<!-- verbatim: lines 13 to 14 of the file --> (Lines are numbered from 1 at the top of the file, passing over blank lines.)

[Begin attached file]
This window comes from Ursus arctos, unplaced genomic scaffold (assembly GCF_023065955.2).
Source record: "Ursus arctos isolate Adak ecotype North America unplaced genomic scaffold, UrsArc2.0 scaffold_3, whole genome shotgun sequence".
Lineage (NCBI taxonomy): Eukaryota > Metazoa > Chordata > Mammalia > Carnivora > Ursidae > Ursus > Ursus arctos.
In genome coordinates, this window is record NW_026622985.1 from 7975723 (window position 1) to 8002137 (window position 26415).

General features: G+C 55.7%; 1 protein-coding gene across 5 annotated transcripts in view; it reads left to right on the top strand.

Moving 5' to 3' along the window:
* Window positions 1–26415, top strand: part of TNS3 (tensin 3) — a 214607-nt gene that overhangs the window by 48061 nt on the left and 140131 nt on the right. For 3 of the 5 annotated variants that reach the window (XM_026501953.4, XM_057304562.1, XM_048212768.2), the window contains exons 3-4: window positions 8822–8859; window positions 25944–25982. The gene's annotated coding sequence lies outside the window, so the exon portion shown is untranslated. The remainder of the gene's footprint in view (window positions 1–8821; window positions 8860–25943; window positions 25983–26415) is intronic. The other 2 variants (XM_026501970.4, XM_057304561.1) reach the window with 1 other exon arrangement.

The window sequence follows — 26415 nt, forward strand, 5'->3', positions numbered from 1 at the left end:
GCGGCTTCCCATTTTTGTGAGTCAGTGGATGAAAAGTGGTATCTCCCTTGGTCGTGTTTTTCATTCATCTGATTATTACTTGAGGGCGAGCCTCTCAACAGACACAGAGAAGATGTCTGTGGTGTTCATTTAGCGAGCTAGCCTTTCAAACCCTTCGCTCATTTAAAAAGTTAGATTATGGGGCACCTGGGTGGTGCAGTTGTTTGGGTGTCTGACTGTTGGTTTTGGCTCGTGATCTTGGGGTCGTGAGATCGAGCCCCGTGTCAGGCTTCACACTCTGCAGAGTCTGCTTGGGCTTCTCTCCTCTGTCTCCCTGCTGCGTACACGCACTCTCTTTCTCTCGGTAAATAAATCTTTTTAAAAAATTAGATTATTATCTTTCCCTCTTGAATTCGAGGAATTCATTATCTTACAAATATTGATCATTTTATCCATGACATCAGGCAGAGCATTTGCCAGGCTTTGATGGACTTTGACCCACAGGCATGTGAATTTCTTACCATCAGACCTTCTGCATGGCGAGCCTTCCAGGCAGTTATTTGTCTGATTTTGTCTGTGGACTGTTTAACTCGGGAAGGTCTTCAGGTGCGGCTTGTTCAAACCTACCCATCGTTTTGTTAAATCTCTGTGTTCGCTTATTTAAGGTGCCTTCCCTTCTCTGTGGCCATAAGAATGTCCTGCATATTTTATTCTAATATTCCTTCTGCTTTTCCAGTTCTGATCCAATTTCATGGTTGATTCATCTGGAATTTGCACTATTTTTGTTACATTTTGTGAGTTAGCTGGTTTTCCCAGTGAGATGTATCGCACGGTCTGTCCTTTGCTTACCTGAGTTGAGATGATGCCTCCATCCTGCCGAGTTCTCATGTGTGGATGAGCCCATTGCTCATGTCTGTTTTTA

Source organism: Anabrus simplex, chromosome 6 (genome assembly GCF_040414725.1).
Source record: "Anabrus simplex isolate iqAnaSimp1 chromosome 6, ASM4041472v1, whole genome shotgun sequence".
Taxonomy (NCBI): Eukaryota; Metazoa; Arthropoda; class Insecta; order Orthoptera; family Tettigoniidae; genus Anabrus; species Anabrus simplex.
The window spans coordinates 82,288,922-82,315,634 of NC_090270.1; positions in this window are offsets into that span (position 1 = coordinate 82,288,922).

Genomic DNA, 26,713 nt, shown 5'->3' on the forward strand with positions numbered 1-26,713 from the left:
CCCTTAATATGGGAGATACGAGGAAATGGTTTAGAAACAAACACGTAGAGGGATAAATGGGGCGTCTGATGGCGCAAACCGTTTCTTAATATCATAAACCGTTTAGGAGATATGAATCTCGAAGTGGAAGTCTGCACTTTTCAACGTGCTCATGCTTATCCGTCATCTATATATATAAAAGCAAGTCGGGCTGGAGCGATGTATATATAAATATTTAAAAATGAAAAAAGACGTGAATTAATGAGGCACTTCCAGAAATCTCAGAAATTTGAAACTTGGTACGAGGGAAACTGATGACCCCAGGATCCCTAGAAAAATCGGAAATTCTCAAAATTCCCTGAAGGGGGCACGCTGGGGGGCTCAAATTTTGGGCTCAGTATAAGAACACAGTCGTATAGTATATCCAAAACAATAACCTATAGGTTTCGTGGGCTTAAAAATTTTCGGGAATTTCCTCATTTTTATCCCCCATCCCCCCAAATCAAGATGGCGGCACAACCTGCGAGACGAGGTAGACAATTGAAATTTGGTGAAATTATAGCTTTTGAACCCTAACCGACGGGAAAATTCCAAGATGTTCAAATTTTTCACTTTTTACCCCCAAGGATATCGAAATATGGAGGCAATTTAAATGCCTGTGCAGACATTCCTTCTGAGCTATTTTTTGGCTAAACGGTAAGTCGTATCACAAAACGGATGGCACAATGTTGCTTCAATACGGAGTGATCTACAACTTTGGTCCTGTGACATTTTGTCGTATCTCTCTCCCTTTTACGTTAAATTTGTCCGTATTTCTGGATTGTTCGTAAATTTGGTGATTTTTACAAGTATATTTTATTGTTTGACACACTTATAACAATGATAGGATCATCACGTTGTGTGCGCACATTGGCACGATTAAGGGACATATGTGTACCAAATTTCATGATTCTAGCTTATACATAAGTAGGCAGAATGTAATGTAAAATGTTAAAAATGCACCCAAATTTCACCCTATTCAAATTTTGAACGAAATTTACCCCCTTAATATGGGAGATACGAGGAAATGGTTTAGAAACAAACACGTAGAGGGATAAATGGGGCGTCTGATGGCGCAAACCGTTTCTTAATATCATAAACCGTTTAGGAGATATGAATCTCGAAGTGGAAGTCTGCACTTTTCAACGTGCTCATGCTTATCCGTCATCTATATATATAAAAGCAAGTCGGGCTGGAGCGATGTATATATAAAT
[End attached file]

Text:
The window spans coordinates 82,288,922-82,315,634 of NC_090270.1; positions in this window are offsets into that span (position 1 = coordinate 82,288,922).

Genomic DNA, 26,713 nt, shown 5'->3' on the forward strand with positions numbered 1-26,713 from the left: